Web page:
1995 32¢ Phoebe Pember
Issue Date: June 29, 1995
City: Gettysburg, PA
Quantity: 15,000,000 panes of 20
Printed By: Stamp Venturers
Printing Method: Photogravure
The release of the 20 Civil War stamps marked the most extensive effort in the history of the U.S. Postal Service to review and verify the historical accuracy of stamp subjects. Each of the 16 individuals and four battles featured were chosen from a master list of 50 subjects, which included Presidents, generals, major battles, rank-and-file soldiers, women, African and Native Americans, and abolitionists. The goal of the U.S.P.S. was to show the wide variety of people who participated in the Civil War.
During the Civil War, women were a strategic asset to both sides, but especially to the Confederacy. As the men marched off to war they quickly learned to manage plantations, work in factories, and sew uniforms. Chimborazo Hospital in Richmond, Virginia was one such example of their gallant efforts. Run almost entirely by women, it was the largest military hospital in the world at the time, treating more than 76,000 men.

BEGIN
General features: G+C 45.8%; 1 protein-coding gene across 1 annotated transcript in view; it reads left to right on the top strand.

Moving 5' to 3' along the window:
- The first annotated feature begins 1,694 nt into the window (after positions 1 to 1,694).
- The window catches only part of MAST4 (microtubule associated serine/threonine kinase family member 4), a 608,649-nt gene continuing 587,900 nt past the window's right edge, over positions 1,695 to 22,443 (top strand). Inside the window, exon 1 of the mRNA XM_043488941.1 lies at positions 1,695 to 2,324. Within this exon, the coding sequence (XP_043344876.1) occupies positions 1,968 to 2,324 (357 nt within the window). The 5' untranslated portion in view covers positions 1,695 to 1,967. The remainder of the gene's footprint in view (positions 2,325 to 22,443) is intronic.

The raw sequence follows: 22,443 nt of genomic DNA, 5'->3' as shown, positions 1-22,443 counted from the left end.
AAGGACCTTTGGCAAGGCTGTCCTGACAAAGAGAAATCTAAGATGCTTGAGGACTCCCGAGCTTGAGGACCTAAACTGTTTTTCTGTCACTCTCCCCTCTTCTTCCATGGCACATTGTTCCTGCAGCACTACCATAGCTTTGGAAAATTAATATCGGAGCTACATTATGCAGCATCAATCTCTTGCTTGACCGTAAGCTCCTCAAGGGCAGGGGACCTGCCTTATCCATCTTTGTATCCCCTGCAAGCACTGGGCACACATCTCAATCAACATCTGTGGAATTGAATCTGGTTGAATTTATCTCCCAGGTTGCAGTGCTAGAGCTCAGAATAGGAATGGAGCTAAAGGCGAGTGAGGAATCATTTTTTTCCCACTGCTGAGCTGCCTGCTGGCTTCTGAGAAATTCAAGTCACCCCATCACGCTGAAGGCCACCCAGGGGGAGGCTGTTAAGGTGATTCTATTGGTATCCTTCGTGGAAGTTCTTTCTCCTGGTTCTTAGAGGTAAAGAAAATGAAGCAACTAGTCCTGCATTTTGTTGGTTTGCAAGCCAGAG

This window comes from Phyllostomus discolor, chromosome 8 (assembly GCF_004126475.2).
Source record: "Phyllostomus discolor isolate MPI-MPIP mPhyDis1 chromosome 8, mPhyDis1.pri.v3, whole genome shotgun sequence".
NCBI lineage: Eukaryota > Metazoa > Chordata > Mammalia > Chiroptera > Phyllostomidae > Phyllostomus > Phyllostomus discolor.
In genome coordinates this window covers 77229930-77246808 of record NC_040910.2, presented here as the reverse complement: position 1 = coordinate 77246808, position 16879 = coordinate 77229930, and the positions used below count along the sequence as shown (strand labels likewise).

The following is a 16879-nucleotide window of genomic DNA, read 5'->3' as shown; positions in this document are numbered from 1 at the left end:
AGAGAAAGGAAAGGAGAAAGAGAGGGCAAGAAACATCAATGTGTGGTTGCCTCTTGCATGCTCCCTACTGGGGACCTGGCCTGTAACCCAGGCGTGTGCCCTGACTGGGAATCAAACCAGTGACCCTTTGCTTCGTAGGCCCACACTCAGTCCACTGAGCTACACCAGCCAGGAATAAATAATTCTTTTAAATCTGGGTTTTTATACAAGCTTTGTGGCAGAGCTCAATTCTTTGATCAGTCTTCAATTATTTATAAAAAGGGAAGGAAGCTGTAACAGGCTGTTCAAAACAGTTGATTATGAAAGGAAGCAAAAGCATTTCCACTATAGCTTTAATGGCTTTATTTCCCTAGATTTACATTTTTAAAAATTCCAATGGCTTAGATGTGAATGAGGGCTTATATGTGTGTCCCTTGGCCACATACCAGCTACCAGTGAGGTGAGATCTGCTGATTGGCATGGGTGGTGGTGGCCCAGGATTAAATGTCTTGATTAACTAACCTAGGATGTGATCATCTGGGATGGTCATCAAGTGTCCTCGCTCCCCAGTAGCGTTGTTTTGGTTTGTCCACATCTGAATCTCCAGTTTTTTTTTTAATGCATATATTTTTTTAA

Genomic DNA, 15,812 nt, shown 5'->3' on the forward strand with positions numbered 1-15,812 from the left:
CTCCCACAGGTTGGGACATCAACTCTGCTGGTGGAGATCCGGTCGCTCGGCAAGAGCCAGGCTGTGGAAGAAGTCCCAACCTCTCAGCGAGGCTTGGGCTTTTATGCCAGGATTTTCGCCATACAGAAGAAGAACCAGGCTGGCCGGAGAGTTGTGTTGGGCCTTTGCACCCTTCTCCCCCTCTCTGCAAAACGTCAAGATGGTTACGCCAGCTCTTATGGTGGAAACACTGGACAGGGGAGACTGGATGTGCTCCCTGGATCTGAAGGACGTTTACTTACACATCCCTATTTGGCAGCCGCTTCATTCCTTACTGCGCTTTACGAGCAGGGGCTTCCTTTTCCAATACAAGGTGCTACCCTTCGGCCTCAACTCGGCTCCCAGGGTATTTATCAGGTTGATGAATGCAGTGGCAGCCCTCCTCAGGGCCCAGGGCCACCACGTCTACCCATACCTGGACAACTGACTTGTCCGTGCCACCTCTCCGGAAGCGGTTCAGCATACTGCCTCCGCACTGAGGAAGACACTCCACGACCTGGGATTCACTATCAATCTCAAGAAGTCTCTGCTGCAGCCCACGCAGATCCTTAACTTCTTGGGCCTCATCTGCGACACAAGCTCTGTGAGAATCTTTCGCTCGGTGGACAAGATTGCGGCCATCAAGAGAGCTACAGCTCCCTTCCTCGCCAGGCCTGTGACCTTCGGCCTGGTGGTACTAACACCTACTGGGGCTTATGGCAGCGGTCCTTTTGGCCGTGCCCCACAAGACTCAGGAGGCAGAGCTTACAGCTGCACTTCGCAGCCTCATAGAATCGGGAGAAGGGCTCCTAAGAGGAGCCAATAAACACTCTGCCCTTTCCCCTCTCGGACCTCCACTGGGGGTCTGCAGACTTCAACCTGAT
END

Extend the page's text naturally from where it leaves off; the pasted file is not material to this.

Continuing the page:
For more than two years the hospital was successfully managed by Phoebe Yates Pember, a young Jewish widow who, dissatisfied with the inactivity of civilian life, accepted the position of chief matron of the second division. Like many other Civil War nurses, Pember faced numerous professional barriers and regularly endured insults from those who believed that no respectable woman should minister to the needs of wounded men. Highly competent and strong-minded, she continued to care for them despite these objections.
After the war she wrote an account of her wartime nursing experiences. Her memoirs, “A Southern Woman’s Story” was first published in 1879. Rated as “one of the very best Confederate memoirs,” it provides a vivid account of the conditions in major Confederate hospitals and paints a humane portrait of the common soldier.